One in seven Australian couples faces fertility* issues at some point. Here’s what you need to know before deciding whether IVF fertility treatment is right for you.
The world’s first IVF baby, Louise Brown, was born in the UK in 1978. Since then, more than five million infants have been born via IVF. For women going through the process, however, such dizzying statistics are not always comforting. The endless appointments, injections, the waiting, the hormonal rollercoaster – and sometimes the crushing disappointment – can make the road to motherhood a long and painful one, albeit with the ultimate reward at the end if things work out. Here are some questions to ask yourself before you decide.
Do I need IVF?
Been trying for months? Don’t panic. “The first step is an assessment, to work out why someone and her partner are unable to conceive,” says Associate Professor Peter Illingworth, fertility specialist at IVF Australia. “Expect ultrasounds and blood tests, checking out all possible issues – from pelvic and uterine health to fallopian tubes to egg and sperm counts,” he adds.
What are the alternatives?
It depends on the cause of the problem. “If a woman is not ovulating correctly, fertility drugs might help. If she has endometriosis, surgery might help. If the man’s sperm count is low, vitamins can help,” Associate Professor Illingworth says.
“Most couples only go to IVF when everything else has failed or because of a medical problem that can’t be solved, such as blocked fallopian tubes.”
What does IVF involve?
Associate Professor Illingworth says step one is egg collection. “In a standard menstrual cycle, just one egg grows in the ovary, inside a tiny sac. But, with IVF, the patient undergoes follicle stimulating hormone (FSH) injections over two weeks, which produces multiple eggs,” he explains.
“Then there’s a hospital procedure, monitored by ultrasound, during which the eggs are sucked out of the ovaries,” Associate Professor Illingworth says. “Usually around nine or 10 eggs are collected, taken into an IVF lab and joined with the partner (or donor’s) sperm. The egg and sperm are placed in a dish for fertilisation to take place. If it doesn’t happen, a single sperm is injected into each egg in process called Intracytoplasmic Sperm Injection (ICSI).”
“The eggs are grown for a few days and the best resulting embryo is placed in the uterus, while any spare embryos are frozen for later use,” Associate Professor Illingworth says. “From there it’s a waiting game. It takes up to 10 days for the embryo to turn into a pregnancy – or not.”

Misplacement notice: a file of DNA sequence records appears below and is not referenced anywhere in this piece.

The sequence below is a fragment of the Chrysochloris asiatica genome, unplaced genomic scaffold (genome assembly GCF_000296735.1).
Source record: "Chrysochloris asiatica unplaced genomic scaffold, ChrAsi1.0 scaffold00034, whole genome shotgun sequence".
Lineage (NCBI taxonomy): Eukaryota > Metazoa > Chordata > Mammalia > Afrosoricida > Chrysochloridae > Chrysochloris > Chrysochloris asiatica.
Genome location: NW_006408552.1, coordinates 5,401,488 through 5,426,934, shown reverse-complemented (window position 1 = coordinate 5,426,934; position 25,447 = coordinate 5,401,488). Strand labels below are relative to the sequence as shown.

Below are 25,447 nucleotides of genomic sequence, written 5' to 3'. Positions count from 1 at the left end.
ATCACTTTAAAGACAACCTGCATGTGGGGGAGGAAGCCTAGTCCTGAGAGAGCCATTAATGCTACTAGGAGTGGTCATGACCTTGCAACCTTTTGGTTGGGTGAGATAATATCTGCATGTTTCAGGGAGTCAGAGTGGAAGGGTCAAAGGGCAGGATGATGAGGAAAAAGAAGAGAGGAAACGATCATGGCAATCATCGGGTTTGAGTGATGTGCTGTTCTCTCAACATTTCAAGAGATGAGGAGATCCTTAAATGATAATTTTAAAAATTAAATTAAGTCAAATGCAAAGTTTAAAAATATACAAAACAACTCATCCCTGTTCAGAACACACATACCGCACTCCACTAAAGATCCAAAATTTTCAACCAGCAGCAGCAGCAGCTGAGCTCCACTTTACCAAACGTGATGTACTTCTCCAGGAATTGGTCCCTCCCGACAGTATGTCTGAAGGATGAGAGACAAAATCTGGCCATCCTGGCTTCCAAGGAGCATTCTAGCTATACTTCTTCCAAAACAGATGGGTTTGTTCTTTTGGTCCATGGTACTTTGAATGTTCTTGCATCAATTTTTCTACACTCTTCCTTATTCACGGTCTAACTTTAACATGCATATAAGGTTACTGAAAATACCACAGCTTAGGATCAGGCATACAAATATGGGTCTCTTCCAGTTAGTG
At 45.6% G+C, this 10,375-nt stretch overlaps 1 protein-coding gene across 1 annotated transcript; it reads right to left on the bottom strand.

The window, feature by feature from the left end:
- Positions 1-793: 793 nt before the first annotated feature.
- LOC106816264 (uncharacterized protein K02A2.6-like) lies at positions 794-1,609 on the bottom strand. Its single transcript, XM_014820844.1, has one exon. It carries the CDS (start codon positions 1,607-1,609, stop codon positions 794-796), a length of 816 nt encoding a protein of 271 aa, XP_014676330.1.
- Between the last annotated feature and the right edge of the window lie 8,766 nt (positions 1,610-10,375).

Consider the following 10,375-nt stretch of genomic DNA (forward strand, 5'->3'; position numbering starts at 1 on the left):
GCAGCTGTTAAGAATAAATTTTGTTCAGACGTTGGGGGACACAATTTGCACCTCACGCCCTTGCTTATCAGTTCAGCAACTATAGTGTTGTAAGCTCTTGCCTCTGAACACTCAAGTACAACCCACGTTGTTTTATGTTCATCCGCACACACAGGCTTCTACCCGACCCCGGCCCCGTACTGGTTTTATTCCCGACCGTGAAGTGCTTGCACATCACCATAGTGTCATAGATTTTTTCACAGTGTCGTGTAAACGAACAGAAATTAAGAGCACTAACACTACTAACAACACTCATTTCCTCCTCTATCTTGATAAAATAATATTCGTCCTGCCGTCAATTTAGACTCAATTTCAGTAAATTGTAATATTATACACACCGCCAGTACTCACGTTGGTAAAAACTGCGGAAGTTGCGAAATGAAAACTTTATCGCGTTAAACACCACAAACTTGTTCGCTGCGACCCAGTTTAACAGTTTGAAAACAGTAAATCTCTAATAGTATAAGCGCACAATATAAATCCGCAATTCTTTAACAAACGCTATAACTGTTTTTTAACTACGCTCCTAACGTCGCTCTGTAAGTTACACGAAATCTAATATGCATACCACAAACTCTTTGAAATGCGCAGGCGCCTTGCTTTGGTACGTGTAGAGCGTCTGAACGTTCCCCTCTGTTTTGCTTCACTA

What does IVF cost?
Costs vary from clinic to clinic and Associate Professor Illingworth advises that at a premium clinic you can expect to pay around $9,000 per cycle, of which $5,000 will be refunded by Medicare.
What’s it like to go through IVF?
Meet Bianca from Ipswich. “I’ve had severe health issues over the years,” she says. “Ten years ago, I had surgery and was told that, if I didn’t fall pregnant within six months, I’d have to go through IVF.”
However, after seeing a naturopath for 10 months, Bianca fell pregnant with her daughter, who is now nine.
Having a second child wasn’t so easy. “My health declined. I just got sicker and sicker. I had more surgery, saw more doctors and had more tests. I tried to duplicate what happened with my first pregnancy, but it didn’t work. Then we found out there was a ‘male factor’ as well.”
So, at age 40, Bianca bit the bullet. When the first IVF cycle failed, she was devastated. “It was like my husband and I were in an earthquake. Our heads were spinning. It was incredibly sad. There was only one embryo and it was my body, my immune system, which killed it.”
However, the couple bravely endured a second cycle, which had a happier ending. “Even though it worked, we felt very cautious because of what had happened before. We were guarded, rather than elated. It was hard to believe it was real.” she recalls.
But, real it very much was, and nine months later, along came a healthy baby boy. “He’s such a happy boy, such a joy!” Bianca says.
Bianca’s tips for people facing IVF?
“It’s important to find people to support you. That might not necessarily be your good friends, who can sometimes have preconceptions about what should happen, but haven’t been through it themselves.”
Bianca suggests getting in touch with counsellors and/or psychologists. And don’t underestimate the power of 21st century support in the form of social networks, she adds. “I found joining a Facebook group really helpful. Many members were going through it at the same time and others had been there before. Whenever I had a check-up or scan, I could chat to 20 people who knew exactly how I was feeling at that moment. And I made some lovely friendships that continue to this day.”
Disclaimer: Bianca is not a qualified medical practitioner. This information is based on her own personal experience and may not be suitable for everyone.
*Professor Robert McLachlan, 'The Truth About Male Infertility', monashivf.com, accessed 20 July 2016.
This information is current as at 16/12/2016.
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